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Joints in Concrete Construction
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  1. Joints in Concrete Construction Matt Mettler, P.E. DOWL HKM

  2. Joint Definition • Isolation Joints • Construction Joints • Contraction Joints • Expansion Joints

  3. Joint Construction • Doweled • Tied • Keyed • Tooled • Insert (zip strips) • Butt Joints

  4. Isolation Joints • Type of control joint • Allows for drying shrinkage and other movements • Provides no vertical or horizontal restraint • May act as an expansion joint if needed

  5. Isolation Joint

  6. Construction Joints • Can be constructed of multiple types of joints: • Doweled • Tied • Keyed • Butt Joint • Are spaced and or located to facilitate construction • Concrete quantity limitation • Sequencing of construction tasks

  7. Construction Joint

  8. Contraction Joint • Also known as control joints • Controls cracking due to drying shrinkage • May be constructed from a variety of methods: • Hand tooled • Saw Cut (my preference) • Inserts

  9. Contraction Joints

  10. Expansion Joints • Used primarily in exterior conditions • Can be doweled but not keyed or tied • Allows for un-restrained movements due to temperature gradients • Can be sealed

  11. Expansion Joint

  12. Joint Spacing • Function of concrete thickness, coarse aggregate size and concrete slump • PCA recommends the joint spacing be 2 to 3 times (in feet) the concrete thickness (inches) • Example: a 5 inch slab would have joints spaced 10 to 15 feet • It is good practice to maintain a square shape in so much as practical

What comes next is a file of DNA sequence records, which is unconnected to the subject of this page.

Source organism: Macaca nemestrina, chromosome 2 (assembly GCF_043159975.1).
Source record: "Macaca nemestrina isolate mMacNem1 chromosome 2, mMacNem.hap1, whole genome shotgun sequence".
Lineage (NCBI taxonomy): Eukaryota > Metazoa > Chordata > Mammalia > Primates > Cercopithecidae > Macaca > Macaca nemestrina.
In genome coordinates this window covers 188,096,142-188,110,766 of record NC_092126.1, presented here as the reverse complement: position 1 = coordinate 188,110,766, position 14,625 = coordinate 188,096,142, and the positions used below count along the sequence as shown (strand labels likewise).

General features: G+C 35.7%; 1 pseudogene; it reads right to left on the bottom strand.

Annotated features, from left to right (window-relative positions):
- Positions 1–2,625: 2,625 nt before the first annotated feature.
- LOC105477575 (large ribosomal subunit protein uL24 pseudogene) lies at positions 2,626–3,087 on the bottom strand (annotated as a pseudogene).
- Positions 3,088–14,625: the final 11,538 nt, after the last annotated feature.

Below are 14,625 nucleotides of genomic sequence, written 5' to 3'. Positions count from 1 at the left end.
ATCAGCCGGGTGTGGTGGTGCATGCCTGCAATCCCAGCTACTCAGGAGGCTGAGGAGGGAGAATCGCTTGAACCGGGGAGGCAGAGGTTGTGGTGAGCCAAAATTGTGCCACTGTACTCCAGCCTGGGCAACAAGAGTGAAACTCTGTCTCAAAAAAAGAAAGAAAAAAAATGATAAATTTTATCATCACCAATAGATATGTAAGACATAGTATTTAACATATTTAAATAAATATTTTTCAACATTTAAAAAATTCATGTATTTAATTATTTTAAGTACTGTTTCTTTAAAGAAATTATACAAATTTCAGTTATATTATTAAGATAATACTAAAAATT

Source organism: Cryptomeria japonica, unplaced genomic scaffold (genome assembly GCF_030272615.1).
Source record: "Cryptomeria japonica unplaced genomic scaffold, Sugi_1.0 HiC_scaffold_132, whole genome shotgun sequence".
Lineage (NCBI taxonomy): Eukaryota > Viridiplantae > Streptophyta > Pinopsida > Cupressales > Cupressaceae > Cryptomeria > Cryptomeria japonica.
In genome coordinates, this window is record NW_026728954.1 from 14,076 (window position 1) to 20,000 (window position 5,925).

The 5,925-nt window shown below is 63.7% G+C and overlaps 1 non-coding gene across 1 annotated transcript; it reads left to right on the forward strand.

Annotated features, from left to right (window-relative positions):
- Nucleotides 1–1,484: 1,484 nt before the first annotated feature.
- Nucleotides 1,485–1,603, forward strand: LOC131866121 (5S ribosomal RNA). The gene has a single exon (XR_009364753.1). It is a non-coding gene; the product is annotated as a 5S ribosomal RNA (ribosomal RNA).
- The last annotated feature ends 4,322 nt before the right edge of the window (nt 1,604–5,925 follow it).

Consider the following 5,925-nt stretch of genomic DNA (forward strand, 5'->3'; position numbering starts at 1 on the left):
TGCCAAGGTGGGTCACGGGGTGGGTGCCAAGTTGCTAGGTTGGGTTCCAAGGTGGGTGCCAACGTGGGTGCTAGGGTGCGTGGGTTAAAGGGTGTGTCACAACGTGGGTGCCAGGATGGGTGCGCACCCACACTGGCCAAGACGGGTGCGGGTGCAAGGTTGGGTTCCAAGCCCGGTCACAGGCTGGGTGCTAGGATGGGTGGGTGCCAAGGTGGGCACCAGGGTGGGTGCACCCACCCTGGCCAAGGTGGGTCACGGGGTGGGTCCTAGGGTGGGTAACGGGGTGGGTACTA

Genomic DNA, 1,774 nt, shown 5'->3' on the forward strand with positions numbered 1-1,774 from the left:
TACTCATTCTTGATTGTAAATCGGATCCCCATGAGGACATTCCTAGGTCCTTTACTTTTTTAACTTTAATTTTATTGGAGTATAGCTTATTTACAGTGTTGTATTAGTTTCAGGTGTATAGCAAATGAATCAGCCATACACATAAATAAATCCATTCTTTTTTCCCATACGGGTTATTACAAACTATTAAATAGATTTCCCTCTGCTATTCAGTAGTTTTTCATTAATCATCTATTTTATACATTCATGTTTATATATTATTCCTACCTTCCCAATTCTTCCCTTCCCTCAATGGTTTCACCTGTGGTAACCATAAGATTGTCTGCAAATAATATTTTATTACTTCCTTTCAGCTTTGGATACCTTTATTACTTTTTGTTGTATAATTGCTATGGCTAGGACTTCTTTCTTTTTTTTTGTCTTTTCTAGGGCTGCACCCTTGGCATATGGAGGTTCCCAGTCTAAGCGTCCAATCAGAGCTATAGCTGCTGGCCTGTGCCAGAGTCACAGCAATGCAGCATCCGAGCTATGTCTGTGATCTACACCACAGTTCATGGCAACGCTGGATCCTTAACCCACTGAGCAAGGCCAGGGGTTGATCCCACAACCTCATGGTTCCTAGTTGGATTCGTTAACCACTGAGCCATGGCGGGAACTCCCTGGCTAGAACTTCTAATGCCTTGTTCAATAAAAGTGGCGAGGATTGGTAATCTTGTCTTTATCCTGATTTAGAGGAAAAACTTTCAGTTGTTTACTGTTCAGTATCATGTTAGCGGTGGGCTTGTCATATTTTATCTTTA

13. Joint Spacing

  14. Joint Spacing • Structure geometry and other elements such as interior walls, columns and piers may dictate layout.

  15. Recommendations for Hydraulic Structures • Contraction joints: • Should be doweled or tied • Saw cut floors • Formed with chamfer strips for walls • Try to maintain a square shape between joints • May need waterstop and or joint sealant • Construction joints: • Should be doweled or tied and keyed • Use chamfer strips for adequate consolidation • May need special attention regarding drainage because of hydraulic loading.

  16. References • Bureau of Reclamation, “Concrete Manual,” 8th Edition Revised, 1981 • Ringo & Anderson, “Designing Floor Slabs on Grade,” 1992 • Spears & Panarese, Concrete Floors on Ground, EB075.2D, Portland Cement Association, Skokie, IL, second edition 1983; revised 1990. • Young & Paxson, Undermining of Spillway Chutes, Safety of Dams Conference, Seattle, WA, Fall 2010.